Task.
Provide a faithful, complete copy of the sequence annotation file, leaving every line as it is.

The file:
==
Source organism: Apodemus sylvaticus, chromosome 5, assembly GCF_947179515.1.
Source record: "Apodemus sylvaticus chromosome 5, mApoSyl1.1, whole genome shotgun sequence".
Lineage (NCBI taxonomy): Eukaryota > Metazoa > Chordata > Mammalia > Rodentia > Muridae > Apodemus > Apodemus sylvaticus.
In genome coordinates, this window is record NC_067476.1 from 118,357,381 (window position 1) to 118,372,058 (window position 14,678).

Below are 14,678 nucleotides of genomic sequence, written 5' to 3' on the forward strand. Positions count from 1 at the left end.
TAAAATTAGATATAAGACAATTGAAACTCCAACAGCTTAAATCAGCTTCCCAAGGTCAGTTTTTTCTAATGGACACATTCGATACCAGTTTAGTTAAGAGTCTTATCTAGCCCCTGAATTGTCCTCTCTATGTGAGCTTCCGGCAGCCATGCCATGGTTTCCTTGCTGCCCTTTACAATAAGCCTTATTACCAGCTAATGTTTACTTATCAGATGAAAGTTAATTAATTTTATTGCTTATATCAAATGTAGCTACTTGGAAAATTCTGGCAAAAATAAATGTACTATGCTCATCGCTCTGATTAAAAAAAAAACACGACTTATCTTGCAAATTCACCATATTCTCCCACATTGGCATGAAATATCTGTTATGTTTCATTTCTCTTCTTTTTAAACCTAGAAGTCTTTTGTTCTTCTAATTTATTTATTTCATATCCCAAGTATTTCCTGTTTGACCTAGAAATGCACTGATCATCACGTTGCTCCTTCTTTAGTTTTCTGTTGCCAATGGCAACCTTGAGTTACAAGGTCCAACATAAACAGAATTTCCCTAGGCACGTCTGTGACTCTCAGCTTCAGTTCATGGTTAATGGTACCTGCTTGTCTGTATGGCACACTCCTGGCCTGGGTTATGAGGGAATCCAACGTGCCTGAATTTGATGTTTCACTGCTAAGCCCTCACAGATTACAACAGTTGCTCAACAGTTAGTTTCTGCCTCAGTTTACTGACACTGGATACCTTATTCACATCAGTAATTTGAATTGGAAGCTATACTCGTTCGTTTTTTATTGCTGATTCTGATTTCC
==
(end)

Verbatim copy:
Source organism: Apodemus sylvaticus, chromosome 5, assembly GCF_947179515.1.
Source record: "Apodemus sylvaticus chromosome 5, mApoSyl1.1, whole genome shotgun sequence".
Lineage (NCBI taxonomy): Eukaryota > Metazoa > Chordata > Mammalia > Rodentia > Muridae > Apodemus > Apodemus sylvaticus.
In genome coordinates, this window is record NC_067476.1 from 118,357,381 (window position 1) to 118,372,058 (window position 14,678).

Below are 14,678 nucleotides of genomic sequence, written 5' to 3' on the forward strand. Positions count from 1 at the left end.
TAAAATTAGATATAAGACAATTGAAACTCCAACAGCTTAAATCAGCTTCCCAAGGTCAGTTTTTTCTAATGGACACATTCGATACCAGTTTAGTTAAGAGTCTTATCTAGCCCCTGAATTGTCCTCTCTATGTGAGCTTCCGGCAGCCATGCCATGGTTTCCTTGCTGCCCTTTACAATAAGCCTTATTACCAGCTAATGTTTACTTATCAGATGAAAGTTAATTAATTTTATTGCTTATATCAAATGTAGCTACTTGGAAAATTCTGGCAAAAATAAATGTACTATGCTCATCGCTCTGATTAAAAAAAAAACACGACTTATCTTGCAAATTCACCATATTCTCCCACATTGGCATGAAATATCTGTTATGTTTCATTTCTCTTCTTTTTAAACCTAGAAGTCTTTTGTTCTTCTAATTTATTTATTTCATATCCCAAGTATTTCCTGTTTGACCTAGAAATGCACTGATCATCACGTTGCTCCTTCTTTAGTTTTCTGTTGCCAATGGCAACCTTGAGTTACAAGGTCCAACATAAACAGAATTTCCCTAGGCACGTCTGTGACTCTCAGCTTCAGTTCATGGTTAATGGTACCTGCTTGTCTGTATGGCACACTCCTGGCCTGGGTTATGAGGGAATCCAACGTGCCTGAATTTGATGTTTCACTGCTAAGCCCTCACAGATTACAACAGTTGCTCAACAGTTAGTTTCTGCCTCAGTTTACTGACACTGGATACCTTATTCACATCAGTAATTTGAATTGGAAGCTATACTCGTTCGTTTTTTATTGCTGATTCTGATTTCC